For today’s daily prompt, we are supposed to discuss what kind of legacy we would like to leave once we shed our mortal coil.
Those of you who have been reading my blog for a while now (hi mom) know that I don’t like to take myself too seriously. Sure, I could write about how I want to be remembered for the kind and generous person that I am (hey, quit laughing) or for my contributions to medical research (limit of tequilas one can ingest before singing Barry Manilow in a karaoke bar: four). But that would be cliched, and if there’s one thing I’m not, it’s Mexican. Or cliched (okay, two things).
Instead, I decided to share with you what I have discussed with my friends regarding my possible untimely demise. I’m sure you too, magical internet friend, have thought about what would happen if you passed away prematurely. Would people come to your funeral? Would your best friends howl at the moon every night for their lost comrade? Sure, it’s morbid, but we all wonder from time to time, right?
About a year ago, I was in a serious car accident. My car was completely totalled and I was really, really lucky to escape virtually unscathed. After my friends had comforted me and liquored me up good, we began to discuss (as you do) what would have happened if I hadn’t been so lucky. My friend turned to me and said something that got me thinking:
“Jane, I know you hate funerals. I know you don’t consider yourself catholic anymore, so what kind of funeral could you possibly have? I mean you’d just hate all that serious and solemn hymn stuff, and I’d know that, so it wouldn’t feel right. What would we do? How could we say our final farewell to you?”
Okay, I’ll admit that it was a weird conversation to have but it seemed necessary. My friend was right, I hate funerals. I don’t want to cause any offence here, but the traditional Irish funeral is not the way I want to be sent off. And the thing is, you might say “why do you have to be different? Why should you get special treatment?” but I’m not religious so I don’t want to be a hypocrite. I’m not saying I want a send-off of Hunter S. Thompson proportions, but I certainly don’t want a funeral where a guy who doesn’t know me postulates about what kind of person I might have been with generic statements. Irish funerals are also expensive and I don’t want to put that expense on my friends and family. I mean, I’ll be gone. They will be devastated…right? RIGHT? Hey, is that tumbleweed?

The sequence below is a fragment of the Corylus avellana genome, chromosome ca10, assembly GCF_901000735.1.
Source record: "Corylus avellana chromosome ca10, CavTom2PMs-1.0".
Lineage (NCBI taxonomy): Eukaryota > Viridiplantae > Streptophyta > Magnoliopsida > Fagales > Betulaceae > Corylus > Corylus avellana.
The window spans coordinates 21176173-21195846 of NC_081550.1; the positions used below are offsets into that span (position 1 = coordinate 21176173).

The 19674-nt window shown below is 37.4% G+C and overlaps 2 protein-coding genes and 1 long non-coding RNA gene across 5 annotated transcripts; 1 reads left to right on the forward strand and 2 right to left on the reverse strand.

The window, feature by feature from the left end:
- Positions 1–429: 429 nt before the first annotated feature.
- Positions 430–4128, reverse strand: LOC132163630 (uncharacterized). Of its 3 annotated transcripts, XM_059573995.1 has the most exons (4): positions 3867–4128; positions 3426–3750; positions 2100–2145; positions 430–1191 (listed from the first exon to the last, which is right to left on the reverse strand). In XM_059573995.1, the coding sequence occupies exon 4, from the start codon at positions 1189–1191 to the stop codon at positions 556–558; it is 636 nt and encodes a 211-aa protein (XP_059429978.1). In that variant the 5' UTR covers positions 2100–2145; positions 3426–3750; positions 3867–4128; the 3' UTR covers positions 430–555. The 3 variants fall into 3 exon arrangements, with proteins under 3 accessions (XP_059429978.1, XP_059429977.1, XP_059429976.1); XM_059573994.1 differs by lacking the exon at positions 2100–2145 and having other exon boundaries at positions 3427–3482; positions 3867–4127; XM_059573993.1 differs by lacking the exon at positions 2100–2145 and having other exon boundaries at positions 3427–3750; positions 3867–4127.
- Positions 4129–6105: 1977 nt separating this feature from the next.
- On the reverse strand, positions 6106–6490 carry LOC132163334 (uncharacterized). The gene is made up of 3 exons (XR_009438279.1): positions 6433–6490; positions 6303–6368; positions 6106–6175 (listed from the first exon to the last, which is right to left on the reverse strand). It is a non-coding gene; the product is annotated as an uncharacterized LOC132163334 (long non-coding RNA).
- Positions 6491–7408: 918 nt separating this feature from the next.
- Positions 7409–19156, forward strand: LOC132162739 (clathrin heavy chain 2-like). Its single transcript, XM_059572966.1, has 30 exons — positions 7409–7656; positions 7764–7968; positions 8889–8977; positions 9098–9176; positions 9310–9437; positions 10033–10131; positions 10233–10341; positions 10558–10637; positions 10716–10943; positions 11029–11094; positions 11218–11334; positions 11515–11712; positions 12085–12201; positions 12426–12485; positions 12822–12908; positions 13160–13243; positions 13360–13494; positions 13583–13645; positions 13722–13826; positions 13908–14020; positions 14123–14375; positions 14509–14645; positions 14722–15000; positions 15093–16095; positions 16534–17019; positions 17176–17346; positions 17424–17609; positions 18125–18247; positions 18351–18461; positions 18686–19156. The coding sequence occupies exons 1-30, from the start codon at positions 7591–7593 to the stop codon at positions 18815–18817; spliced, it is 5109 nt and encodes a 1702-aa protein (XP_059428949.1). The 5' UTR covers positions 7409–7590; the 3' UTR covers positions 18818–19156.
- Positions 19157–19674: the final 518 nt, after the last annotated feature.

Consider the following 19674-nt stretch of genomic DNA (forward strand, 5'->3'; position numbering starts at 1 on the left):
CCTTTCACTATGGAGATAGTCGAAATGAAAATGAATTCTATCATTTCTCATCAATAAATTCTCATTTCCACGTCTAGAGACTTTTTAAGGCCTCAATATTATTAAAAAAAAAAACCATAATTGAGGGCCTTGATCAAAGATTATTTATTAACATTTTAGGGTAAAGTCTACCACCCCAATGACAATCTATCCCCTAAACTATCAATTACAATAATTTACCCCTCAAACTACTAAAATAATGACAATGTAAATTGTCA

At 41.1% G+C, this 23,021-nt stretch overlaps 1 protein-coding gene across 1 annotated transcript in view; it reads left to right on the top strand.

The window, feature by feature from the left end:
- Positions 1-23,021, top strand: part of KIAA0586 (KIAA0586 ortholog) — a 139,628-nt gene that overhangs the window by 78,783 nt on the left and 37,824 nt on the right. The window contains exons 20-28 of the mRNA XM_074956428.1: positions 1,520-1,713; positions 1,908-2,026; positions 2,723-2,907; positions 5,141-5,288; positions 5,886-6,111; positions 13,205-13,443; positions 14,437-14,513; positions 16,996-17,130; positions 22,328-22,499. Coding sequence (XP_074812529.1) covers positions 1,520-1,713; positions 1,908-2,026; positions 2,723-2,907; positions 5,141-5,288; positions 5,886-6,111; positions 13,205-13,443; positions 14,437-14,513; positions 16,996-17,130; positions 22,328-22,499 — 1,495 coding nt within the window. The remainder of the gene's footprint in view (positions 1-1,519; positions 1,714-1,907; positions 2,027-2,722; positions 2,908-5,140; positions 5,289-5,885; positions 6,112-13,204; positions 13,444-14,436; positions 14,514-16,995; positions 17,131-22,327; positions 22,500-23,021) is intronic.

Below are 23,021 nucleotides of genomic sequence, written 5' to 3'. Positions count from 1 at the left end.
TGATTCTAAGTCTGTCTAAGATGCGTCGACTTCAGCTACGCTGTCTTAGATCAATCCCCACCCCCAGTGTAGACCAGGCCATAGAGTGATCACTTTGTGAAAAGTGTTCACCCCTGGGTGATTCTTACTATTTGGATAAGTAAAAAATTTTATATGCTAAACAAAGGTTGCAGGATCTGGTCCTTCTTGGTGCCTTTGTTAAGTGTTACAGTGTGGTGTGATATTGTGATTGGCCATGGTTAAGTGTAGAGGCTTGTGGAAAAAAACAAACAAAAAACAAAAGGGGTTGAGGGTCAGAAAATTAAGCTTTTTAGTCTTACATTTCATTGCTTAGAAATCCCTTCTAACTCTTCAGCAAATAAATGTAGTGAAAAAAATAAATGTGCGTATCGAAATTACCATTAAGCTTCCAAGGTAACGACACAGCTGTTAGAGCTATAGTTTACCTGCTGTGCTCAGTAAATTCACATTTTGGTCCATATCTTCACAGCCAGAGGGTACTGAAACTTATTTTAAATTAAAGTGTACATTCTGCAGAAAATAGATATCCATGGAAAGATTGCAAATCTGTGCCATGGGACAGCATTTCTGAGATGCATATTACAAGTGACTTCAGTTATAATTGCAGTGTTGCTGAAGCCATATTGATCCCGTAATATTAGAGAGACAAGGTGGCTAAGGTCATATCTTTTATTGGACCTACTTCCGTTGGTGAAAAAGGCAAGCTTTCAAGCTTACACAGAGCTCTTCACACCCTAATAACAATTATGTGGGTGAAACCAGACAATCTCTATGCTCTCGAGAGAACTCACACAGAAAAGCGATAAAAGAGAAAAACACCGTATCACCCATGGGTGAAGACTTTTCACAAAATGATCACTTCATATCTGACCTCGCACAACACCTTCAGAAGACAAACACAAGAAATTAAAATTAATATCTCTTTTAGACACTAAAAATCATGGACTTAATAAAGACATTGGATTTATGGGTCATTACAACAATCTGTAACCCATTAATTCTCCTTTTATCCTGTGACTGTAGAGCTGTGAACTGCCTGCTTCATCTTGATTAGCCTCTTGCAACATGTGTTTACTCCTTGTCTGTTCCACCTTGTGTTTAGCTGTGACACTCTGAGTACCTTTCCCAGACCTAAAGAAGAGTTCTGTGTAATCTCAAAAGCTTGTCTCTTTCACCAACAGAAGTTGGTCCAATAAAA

So we all decided to share with each other how we would like our lives to be celebrated. When it got to my turn, my friends knew to expect the unexpected. I wanted something that would be memorable and that would confuse the heck out of everyone attending. I’m also a bit of a prankster, and in the words of my favourite poet W.B. Yeats “in balance with this life, this death”.
So, without further ado, here is what my memorial service is going to be like:
(This is not a religious funeral and there is no offence intended here. If any offence is caused, it’s possibly because you’re Bill O’ Reilly.
1. It must be held in oneof the following: a hay barn, a medieval town hall or on a moving bus.
2. The following music will be played as the congregation piles in: (Because I’m so popular*, I chose two songs.)
A) Sex on the Beachby T-Spoon
B) The Next Episodeby Dr. Dre and Snoop Dogg.
3. The narrative of my life must be told through an interpretive dance off between my friends.
4. A video of me performing the Thriller dance by Michael Jackson must be played. (Note to self: Learn Thriller dance. Buy red leather clothing. Make video.)
5. My mother must give the eulogy in the form of a gangsta rap. (She doesn’t know this yet.)
6. Someone (I’m looking at you, Jack) must play Wind Beneath my Wingson a kazoo.
7. The service will close with a musical number. I’m thinking a Greasemedley. I have been promised spirit fingers and jazz hands galore.
8. Closing song: Celebrate by Kool and the Gang
For those of you who think I’m kidding, I assure you I’m not. I’m also not trying to be disrespectful to anyone here; I would just like to bring a smile to the faces of those I love during a time that would otherwise be depressing and somber. I would like my legacy to be this: that people remember how, erm, unique I am. And that my funeral was like a Stanley Kubrick dream.
If you’re reading this, you’re totally invited. Because, let’s face it, it will be the most fun funeral ever. Jane: putting the “fun” in funeral. Welcome.
*with my pets